Y Combinator, a so-called start-up incubator, has long been known as a Silicon Valley hub for promising technologists who want to turn budding ideas into adolescent companies. Now, the incubator wants to help those companies grow into young adulthood.
To that end, Y Combinator announced on Thursday that it had raised a $700 million fund aimed at investing in later-stage companies. The move is a departure from the incubator’s traditional focus on early-stage funding, or “seed rounds.”
“Our mission at YC is to be the organization that enables the most innovation in the world,” Sam Altman, president of Y Combinator, said in a blog post announcing the fund. “Capital — especially long-term capital willing to invest outside of the current trends — is an important ingredient in that mission, and I’m excited we are now able to better support some of our companies.”
The new fund, which is called the Y Combinator Continuity Fund, will be run by Ali Rowghani, a former chief operating officer at Twitter who joined Y Combinator as a part-time partner last year.
Traditionally, Y Combinator accepts batches of start-ups twice a year in a semester-like system and gives them money, advice and access to a vast network of start-up founders and technologists who can advise them. Y Combinator also makes a $120,000 investment into each of the companies. For that monetary investment and the other help, Y Combinator is typically granted a 7 percent stake in each company.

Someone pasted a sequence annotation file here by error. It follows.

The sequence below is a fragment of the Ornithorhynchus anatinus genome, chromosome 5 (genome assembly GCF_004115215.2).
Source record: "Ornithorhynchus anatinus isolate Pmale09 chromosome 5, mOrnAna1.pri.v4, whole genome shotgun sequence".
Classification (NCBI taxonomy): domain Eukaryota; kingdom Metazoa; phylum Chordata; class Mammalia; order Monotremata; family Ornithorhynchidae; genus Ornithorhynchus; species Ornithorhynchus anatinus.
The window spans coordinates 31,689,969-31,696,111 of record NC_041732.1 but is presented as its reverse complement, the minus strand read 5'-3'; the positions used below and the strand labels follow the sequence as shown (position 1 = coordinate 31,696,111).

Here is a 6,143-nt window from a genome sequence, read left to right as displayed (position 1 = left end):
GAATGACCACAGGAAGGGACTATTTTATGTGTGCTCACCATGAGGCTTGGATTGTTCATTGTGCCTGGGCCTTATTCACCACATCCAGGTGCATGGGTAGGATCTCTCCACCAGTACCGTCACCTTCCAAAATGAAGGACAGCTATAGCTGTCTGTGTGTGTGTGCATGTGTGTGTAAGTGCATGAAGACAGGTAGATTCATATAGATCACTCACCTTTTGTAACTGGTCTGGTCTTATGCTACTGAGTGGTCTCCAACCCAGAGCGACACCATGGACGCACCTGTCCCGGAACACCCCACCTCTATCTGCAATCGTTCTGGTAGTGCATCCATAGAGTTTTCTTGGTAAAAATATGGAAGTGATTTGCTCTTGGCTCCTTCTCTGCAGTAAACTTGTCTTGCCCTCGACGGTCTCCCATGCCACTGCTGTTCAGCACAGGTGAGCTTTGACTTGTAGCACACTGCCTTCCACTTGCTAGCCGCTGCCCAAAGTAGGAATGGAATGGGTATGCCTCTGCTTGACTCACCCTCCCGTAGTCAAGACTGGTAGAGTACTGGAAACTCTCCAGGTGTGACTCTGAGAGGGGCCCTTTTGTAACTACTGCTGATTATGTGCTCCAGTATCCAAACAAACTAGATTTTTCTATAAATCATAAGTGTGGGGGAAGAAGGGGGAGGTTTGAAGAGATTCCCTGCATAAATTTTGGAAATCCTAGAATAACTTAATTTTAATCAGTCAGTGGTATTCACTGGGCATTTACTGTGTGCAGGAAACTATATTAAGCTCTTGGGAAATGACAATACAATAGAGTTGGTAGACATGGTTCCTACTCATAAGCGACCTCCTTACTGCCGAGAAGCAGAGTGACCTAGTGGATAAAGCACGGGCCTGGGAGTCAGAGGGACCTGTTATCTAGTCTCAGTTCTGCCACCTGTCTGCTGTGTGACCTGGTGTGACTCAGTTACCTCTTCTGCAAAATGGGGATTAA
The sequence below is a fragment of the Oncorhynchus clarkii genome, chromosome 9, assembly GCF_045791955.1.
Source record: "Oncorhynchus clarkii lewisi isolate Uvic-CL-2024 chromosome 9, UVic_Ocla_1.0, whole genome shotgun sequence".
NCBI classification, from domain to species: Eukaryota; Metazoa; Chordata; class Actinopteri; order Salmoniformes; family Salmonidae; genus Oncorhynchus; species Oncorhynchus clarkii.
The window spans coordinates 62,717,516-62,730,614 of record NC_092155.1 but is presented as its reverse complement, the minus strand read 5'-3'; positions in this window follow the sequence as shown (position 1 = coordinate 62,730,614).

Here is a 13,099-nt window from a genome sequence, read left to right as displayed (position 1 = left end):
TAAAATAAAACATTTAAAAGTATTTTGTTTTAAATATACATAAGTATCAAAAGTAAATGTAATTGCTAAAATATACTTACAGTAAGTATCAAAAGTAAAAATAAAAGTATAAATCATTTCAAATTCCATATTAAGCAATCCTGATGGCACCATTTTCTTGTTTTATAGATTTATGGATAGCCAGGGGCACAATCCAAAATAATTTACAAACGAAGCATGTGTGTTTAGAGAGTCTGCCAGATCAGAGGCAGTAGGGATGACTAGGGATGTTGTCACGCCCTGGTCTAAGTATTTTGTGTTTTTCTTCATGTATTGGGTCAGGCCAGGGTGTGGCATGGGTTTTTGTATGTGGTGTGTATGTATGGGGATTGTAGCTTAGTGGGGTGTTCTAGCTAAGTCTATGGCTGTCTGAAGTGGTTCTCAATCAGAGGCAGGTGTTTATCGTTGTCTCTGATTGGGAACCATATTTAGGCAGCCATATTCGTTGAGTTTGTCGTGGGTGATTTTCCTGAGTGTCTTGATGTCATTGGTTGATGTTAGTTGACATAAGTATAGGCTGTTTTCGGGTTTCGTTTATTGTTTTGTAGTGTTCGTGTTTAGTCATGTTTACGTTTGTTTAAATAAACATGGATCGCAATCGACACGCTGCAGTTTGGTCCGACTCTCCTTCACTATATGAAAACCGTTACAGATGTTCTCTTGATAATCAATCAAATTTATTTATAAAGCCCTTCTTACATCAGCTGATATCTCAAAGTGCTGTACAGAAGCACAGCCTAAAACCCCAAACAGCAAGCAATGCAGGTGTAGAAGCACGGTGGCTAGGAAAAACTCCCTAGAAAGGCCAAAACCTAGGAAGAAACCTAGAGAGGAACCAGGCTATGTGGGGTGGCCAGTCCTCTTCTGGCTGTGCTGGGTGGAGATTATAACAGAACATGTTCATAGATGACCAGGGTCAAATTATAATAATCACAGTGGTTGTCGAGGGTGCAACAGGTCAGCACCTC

After the start-ups “graduate” from the process, founders have been left largely on their own — any additional financing coming from outside investors. The founders can continue to use the Y Combinator network for advice and experience.
That process won’t change. But with the new fund, Y Combinator will be able to participate in subsequent financing rounds of these companies after they graduate. The firm’s ownership stake could therefore increase even years after the start-ups have left the incubator.
Increasing its ownership stake in some start-ups over time could prove lucrative for the firm, which has been home to such companies as Airbnb, Dropbox and Stripe. But it could also put Y Combinator in the precarious position of picking some of the more promising companies in its classes over others.
Mr. Altman said the company would participate in later funding rounds for all Y Combinator companies that raise another round at a valuation of up to $300 million. The firm will be more selective about investing in companies valued above that.
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